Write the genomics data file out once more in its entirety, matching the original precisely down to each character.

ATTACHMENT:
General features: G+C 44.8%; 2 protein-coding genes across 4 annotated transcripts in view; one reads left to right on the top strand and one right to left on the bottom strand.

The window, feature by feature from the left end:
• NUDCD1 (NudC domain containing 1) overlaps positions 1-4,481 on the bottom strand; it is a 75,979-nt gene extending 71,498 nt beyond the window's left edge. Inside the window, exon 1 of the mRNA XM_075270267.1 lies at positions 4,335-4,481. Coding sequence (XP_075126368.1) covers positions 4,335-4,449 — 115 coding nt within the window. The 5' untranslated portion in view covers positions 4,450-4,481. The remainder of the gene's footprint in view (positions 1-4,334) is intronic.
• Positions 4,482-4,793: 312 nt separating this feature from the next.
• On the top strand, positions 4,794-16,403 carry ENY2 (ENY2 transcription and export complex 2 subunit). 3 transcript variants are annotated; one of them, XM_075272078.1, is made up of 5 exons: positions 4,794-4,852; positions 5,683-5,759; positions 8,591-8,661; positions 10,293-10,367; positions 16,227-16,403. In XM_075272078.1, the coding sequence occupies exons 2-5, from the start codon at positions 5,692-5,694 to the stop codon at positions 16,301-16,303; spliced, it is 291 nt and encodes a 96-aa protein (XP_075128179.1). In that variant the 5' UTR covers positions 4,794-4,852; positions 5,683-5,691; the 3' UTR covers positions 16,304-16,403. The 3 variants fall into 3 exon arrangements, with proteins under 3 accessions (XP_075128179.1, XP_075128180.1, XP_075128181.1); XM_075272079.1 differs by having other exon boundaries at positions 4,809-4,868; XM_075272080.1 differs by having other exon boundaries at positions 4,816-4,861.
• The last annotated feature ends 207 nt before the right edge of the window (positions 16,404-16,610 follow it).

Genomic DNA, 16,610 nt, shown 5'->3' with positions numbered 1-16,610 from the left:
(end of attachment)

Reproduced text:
General features: G+C 44.8%; 2 protein-coding genes across 4 annotated transcripts in view; one reads left to right on the top strand and one right to left on the bottom strand.

The window, feature by feature from the left end:
• NUDCD1 (NudC domain containing 1) overlaps positions 1-4,481 on the bottom strand; it is a 75,979-nt gene extending 71,498 nt beyond the window's left edge. Inside the window, exon 1 of the mRNA XM_075270267.1 lies at positions 4,335-4,481. Coding sequence (XP_075126368.1) covers positions 4,335-4,449 — 115 coding nt within the window. The 5' untranslated portion in view covers positions 4,450-4,481. The remainder of the gene's footprint in view (positions 1-4,334) is intronic.
• Positions 4,482-4,793: 312 nt separating this feature from the next.
• On the top strand, positions 4,794-16,403 carry ENY2 (ENY2 transcription and export complex 2 subunit). 3 transcript variants are annotated; one of them, XM_075272078.1, is made up of 5 exons: positions 4,794-4,852; positions 5,683-5,759; positions 8,591-8,661; positions 10,293-10,367; positions 16,227-16,403. In XM_075272078.1, the coding sequence occupies exons 2-5, from the start codon at positions 5,692-5,694 to the stop codon at positions 16,301-16,303; spliced, it is 291 nt and encodes a 96-aa protein (XP_075128179.1). In that variant the 5' UTR covers positions 4,794-4,852; positions 5,683-5,691; the 3' UTR covers positions 16,304-16,403. The 3 variants fall into 3 exon arrangements, with proteins under 3 accessions (XP_075128179.1, XP_075128180.1, XP_075128181.1); XM_075272079.1 differs by having other exon boundaries at positions 4,809-4,868; XM_075272080.1 differs by having other exon boundaries at positions 4,816-4,861.
• The last annotated feature ends 207 nt before the right edge of the window (positions 16,404-16,610 follow it).

Genomic DNA, 16,610 nt, shown 5'->3' with positions numbered 1-16,610 from the left: